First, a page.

I tried a new tact to conquer the spooky end of the arena last night.
Longing first! I tacked up and took that big booger to the arena and made him work on the longe line in the scary end of the arena. He did a little big of spooking and snorting and trying to bolt, but much less than he did the other night. I think I ended up longing him for about 15 minutes before he worked all the snort-n-scoots out and settled down enough to put his mind to work. We worked over trot cavalletti and a 12-inch log just to get his mind thinking about something other than the woods. We did spirals in and out, direction changes and pace changes on the longe and once I got his brain engaged and thinking about work and not boogeymen, he was good.
I don't want to have to longe him before I ride EVERY time, that would be horrible, but I will definitely do it from time to time. I may even longe him before riding for a week or so and taper off to every other ride, or every third ride, just to keep him on his toes.
I got up and we had a pretty good session. One half-hearted snort-n-scoot at the scary side, and that was it.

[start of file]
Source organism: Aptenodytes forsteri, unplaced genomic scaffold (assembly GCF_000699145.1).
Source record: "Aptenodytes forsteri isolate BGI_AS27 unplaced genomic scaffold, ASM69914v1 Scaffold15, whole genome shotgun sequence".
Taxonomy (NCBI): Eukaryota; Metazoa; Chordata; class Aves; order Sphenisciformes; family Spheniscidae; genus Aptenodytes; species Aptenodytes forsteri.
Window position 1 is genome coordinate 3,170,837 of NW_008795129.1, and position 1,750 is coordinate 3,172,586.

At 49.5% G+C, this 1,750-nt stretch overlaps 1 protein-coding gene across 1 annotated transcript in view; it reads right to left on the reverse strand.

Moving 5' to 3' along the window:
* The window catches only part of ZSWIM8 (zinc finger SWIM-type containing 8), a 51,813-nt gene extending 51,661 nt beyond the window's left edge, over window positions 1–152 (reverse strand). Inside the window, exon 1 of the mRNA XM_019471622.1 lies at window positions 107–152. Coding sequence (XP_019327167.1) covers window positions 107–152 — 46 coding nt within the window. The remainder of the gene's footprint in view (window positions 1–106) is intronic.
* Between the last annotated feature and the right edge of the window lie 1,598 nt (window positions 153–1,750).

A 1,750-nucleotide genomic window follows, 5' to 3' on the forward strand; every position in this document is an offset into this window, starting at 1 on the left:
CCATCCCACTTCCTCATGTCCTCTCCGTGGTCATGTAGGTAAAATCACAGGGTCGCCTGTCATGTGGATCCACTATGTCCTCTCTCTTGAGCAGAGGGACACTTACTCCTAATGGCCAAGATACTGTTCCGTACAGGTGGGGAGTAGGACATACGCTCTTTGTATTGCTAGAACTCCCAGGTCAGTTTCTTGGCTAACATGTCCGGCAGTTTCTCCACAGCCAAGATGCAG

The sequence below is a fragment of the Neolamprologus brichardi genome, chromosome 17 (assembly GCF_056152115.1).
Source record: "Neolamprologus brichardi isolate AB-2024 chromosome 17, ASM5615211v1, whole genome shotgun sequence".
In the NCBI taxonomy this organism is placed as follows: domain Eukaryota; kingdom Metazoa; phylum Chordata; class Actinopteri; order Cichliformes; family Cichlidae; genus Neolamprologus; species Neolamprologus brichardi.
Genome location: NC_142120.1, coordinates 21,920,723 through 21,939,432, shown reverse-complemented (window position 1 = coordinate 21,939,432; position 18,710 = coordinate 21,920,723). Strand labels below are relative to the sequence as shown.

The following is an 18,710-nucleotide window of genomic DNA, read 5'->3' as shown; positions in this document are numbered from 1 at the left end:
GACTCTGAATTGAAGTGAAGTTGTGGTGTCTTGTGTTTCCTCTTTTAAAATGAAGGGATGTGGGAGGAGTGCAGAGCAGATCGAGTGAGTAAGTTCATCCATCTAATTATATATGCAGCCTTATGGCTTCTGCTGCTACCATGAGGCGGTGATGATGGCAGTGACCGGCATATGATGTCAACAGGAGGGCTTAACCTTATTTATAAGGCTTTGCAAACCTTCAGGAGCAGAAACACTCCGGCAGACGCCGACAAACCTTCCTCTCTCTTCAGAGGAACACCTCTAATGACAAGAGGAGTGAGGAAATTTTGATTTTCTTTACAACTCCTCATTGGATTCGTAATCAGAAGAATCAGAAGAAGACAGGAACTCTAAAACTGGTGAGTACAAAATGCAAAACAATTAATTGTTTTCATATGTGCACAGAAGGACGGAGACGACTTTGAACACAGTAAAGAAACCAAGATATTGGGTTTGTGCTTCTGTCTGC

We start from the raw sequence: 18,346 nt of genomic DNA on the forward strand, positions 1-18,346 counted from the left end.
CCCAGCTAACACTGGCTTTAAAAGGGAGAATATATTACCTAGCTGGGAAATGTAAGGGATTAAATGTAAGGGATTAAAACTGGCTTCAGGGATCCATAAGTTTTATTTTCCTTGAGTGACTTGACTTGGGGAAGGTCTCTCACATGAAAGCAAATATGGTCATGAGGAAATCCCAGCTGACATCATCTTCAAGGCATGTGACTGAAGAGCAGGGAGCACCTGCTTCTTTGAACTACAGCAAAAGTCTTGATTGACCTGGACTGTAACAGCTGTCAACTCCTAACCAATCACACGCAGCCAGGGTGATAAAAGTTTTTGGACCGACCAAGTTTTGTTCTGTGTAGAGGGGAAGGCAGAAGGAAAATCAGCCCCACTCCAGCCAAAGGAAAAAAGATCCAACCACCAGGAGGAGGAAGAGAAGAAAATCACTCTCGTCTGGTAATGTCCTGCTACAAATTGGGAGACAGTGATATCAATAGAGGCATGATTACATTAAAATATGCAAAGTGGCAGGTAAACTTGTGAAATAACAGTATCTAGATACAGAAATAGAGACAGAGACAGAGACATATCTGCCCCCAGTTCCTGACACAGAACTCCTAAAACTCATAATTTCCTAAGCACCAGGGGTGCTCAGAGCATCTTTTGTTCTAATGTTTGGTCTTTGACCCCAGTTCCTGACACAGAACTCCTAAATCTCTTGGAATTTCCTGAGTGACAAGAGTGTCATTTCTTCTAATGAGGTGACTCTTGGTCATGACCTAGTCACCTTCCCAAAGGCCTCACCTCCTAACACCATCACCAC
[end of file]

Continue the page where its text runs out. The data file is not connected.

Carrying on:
We worked on walk/trot, trot/walk/halt transitions. I hope, hope, hope I don't ruin his upward transition because it's pretty darn near exactly what it should be. He really lifts himself up into the trot, I can see and feel his entire front end lift up and launch into a really powerful, forward trot. Yes, he's still unbalanced and no, he's definitely NOT on the bit, but that all comes with time and muscling.
Downward transitions from trot to walk is eh. We dribble down and sometimes he fights it a bit, tossing his head and grumbling about it and falling on his forehand BIG TIME. But, step by step, right? Our transition from walk to halt is dead on. The transition from trot to walk is getting there. I do believe most of his resistance is my fault though. Because he does have such a HUGE, powerful trot I'm finding it physically difficult to give him the proper cue and slow him down with my body and abs while keeping my butt IN the saddle during the downward transition. More Pilates and weight lifting for me! I think that as I fix ME, he will find it easier to hear and understand me and will be able to respond better to that particular request.
His steering is still sticky but improving. At one point, while we were trotting and working on getting a downward transition on a circle, he decided he was going to toss his head a bit and throw a bit of tantrum while ignoring me...and he just about ran into a danged tree because he wasn't looking where he was going. And I just about let him just so he could knock some sense into his silly self. That tree came up FAST and he spotted it and decided to stop tossing and LISTEN to me instead of smacking his head into it. The beast!